Thursday, May 10, 2012

Learning Through Error and Error

I love my children.  Each of the four is an individual in their own right.  Three of the four have a learning characteristic I would change if I could, though.  Three of them seem biologically incapable of learning from someone else's mistakes.  They have to make every mistake themselves in order to learn it is a mistake. 

This is not what I would hope for - I would love to save them the skinned elbows and knees this learning style brings.  But giving it a bit more thought, I've realized just about every knitter I know learns the same way.  And in building skills as a knitter, mistakes are invaluable.

The only way to learn to pick up a dropped stitch is to do it.  Several times.  From the right and wrong side of the work.  Once you get that, you don't have to rip back when you discover a mistake in your knitting a few rows back.  Just drop the stitches above the error all the way down to the affected row, fix it, and pick the stitches back up again.  Most knitters only develop this skill out of necessity.  We learn it when we're in despair over having to rip back a project with really long rows or a very busy pattern, and we just can't face doing the ripping.  Then we pull out a book or a magazine or a web page, and start learning to pick up a stitch.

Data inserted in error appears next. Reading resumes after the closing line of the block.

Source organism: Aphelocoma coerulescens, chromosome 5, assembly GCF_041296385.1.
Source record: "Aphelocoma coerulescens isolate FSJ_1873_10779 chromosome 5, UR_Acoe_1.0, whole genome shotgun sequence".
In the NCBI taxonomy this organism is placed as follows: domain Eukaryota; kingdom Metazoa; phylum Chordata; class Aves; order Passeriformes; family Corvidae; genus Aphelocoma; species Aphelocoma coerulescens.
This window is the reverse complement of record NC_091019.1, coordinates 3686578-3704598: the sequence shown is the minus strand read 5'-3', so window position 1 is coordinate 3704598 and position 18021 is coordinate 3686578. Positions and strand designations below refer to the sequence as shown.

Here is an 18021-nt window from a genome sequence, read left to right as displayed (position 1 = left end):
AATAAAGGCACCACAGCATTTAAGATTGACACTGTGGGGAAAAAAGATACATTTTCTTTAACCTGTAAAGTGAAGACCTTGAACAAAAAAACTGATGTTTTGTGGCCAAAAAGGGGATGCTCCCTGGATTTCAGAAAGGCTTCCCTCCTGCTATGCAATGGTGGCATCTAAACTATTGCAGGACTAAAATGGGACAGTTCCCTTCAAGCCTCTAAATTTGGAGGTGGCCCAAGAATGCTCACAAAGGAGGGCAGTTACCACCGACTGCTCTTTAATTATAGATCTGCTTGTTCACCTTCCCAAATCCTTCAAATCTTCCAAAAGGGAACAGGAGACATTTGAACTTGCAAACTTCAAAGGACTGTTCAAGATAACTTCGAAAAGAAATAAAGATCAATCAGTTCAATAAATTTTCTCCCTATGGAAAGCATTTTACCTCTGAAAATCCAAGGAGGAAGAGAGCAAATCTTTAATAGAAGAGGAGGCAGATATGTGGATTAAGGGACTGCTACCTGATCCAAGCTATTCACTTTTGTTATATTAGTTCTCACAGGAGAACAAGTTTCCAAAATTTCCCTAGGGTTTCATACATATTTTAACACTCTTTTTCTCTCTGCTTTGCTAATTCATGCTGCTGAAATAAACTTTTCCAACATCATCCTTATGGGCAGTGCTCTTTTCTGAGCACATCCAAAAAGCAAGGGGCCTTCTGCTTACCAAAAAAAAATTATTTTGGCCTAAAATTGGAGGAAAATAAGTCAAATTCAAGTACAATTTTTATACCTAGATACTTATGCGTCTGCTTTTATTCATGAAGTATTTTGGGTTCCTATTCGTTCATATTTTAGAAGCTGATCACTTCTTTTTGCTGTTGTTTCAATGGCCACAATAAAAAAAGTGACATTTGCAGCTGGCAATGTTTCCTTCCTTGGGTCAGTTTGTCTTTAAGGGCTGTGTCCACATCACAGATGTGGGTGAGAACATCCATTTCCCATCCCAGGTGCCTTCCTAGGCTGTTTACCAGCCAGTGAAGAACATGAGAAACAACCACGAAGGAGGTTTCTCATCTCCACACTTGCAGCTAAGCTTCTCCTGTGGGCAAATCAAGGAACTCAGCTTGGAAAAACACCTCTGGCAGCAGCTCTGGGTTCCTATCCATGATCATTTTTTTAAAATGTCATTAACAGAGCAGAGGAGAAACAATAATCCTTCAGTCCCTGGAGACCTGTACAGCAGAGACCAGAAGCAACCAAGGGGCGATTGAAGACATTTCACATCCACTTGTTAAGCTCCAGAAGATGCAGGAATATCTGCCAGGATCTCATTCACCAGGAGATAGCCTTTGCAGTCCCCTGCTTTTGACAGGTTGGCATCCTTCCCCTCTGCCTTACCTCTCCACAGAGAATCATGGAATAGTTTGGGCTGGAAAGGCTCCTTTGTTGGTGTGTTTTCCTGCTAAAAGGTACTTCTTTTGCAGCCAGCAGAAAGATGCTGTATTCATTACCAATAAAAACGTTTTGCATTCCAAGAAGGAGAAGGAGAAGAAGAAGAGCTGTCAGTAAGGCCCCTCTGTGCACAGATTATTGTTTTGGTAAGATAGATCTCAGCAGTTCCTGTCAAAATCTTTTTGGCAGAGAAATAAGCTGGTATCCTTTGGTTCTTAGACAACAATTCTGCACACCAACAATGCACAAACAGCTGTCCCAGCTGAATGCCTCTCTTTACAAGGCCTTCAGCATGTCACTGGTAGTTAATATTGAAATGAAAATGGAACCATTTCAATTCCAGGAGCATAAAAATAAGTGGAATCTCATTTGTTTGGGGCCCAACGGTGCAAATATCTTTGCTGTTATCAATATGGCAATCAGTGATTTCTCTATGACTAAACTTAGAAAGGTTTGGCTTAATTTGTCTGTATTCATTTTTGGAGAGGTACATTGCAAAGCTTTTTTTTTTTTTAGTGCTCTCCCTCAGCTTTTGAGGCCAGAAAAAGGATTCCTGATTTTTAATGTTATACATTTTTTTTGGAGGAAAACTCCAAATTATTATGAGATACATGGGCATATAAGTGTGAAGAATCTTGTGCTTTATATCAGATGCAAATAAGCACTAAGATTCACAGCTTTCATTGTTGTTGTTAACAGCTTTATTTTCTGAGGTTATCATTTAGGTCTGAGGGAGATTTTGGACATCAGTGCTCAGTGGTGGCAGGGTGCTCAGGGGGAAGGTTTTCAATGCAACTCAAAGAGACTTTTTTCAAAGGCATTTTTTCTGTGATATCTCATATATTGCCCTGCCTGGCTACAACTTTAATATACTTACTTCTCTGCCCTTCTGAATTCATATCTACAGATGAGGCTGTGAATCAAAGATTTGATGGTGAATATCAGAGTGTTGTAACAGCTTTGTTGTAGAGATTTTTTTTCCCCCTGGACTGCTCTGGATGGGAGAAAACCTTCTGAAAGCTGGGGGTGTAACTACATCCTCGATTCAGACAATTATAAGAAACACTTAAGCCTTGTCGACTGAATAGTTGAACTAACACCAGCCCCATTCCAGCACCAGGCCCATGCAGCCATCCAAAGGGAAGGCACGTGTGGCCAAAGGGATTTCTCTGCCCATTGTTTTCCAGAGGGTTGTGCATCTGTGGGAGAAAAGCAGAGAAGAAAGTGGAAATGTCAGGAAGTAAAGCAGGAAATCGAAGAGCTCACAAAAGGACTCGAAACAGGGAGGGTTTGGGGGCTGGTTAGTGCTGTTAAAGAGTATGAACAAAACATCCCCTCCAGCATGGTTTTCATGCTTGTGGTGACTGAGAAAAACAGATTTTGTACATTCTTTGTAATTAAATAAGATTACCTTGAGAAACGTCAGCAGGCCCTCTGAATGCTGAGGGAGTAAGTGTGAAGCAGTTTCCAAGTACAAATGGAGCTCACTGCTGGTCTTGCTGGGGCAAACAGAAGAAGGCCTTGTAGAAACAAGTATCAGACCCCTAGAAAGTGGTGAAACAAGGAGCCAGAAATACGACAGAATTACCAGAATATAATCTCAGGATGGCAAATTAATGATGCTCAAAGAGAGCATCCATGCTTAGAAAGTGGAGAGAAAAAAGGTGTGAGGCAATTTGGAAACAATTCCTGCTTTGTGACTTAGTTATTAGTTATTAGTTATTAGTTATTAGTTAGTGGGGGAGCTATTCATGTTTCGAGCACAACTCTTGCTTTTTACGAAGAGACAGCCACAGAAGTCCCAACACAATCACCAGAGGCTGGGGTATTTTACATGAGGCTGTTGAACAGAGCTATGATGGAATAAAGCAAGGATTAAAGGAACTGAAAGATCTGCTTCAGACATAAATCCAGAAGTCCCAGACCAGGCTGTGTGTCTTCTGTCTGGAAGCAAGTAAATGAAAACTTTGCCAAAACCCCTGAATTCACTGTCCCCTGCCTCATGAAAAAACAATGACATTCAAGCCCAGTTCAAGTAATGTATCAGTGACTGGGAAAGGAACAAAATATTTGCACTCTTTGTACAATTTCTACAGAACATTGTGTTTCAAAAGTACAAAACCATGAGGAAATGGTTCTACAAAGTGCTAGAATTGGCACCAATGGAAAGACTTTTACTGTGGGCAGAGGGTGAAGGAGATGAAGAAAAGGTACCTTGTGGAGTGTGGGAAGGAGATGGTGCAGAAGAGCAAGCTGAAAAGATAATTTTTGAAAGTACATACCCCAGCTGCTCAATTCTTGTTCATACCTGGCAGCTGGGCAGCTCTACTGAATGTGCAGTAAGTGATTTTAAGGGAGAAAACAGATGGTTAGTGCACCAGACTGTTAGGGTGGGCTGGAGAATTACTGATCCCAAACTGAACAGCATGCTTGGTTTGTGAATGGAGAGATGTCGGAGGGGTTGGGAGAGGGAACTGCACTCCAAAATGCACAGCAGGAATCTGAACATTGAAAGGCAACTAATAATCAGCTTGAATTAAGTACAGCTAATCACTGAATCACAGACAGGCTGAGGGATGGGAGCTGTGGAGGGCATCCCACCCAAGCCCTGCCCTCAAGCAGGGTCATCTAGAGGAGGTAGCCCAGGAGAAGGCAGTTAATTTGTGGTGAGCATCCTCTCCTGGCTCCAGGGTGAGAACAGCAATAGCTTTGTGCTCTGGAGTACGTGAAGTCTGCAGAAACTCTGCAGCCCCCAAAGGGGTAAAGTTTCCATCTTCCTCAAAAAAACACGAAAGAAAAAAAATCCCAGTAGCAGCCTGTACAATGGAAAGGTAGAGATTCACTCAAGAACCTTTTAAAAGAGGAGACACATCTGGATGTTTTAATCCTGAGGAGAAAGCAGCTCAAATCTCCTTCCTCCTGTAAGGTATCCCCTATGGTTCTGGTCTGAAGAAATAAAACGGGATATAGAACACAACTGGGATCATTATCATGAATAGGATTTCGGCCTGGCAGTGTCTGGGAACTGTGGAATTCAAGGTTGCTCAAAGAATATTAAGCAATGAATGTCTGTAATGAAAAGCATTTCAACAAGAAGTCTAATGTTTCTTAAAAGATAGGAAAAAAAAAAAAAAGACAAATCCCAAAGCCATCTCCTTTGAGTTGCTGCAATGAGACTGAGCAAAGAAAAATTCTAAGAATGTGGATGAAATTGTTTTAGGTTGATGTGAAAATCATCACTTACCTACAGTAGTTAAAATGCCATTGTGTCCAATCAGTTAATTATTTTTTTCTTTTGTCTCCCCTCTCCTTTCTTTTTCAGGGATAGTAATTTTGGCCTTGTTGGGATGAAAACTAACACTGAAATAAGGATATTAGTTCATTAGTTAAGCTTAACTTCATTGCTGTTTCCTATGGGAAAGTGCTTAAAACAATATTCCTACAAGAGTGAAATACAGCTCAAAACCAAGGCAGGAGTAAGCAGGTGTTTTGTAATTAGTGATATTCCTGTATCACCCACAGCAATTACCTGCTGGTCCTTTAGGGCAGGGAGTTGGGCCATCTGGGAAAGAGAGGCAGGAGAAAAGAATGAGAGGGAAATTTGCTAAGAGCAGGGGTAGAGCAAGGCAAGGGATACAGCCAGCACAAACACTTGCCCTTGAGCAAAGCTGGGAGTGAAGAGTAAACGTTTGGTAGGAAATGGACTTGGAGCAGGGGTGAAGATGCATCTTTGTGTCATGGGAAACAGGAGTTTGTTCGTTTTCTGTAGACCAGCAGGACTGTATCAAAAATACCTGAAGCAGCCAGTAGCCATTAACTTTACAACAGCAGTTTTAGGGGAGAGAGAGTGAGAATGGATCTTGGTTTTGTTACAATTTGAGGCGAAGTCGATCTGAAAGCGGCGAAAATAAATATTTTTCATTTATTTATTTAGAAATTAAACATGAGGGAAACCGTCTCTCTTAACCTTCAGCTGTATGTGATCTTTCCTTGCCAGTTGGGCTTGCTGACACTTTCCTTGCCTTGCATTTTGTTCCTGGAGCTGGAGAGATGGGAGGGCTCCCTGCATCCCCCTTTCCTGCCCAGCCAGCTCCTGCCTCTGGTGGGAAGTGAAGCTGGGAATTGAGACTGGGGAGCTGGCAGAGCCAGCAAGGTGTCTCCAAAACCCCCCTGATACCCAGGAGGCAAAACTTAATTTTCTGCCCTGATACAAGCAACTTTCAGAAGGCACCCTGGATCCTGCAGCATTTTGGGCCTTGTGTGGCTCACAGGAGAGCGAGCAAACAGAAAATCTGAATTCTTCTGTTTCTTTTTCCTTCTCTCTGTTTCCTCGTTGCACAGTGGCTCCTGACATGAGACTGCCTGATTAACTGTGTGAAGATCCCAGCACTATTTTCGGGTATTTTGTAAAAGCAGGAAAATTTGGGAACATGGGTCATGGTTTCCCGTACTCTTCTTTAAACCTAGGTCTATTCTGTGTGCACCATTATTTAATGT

I learned (the hard way) that my gauge changes dramatically when the home team is losing the game I'm watching on TV.  I can handle movies and news casts, but watching the Yankees score on the Red Sox will tighten my gauge like nobodies business.  Good to know. 

Holding your cable needle to the wrong side from what the directions say will not result in the cable you're trying to make.  It will make something interesting, but not the original pattern.  Making your first stitch on each needle loose in the round will lead to unattractive ladders.  Making that same stitch very tight will make it hard to move your work along the needle.  No yarn is colorfast until proven to be so.  Ribbing knit in cotton is not very elastic.  Knitting needles labeled as the same size may measure very differently through a gauge finder, so they only match if they were bought together, or have been measured to match. 

I know that the list above won't teach most knitters anything.  Mistakes like these are much more instructive in the doing than in blog notes.  But if you've made these mistakes, too, then you've smiled and nodded several times reading this.  You know better now.  I'm cautiously excited to see what my next mistake is!   

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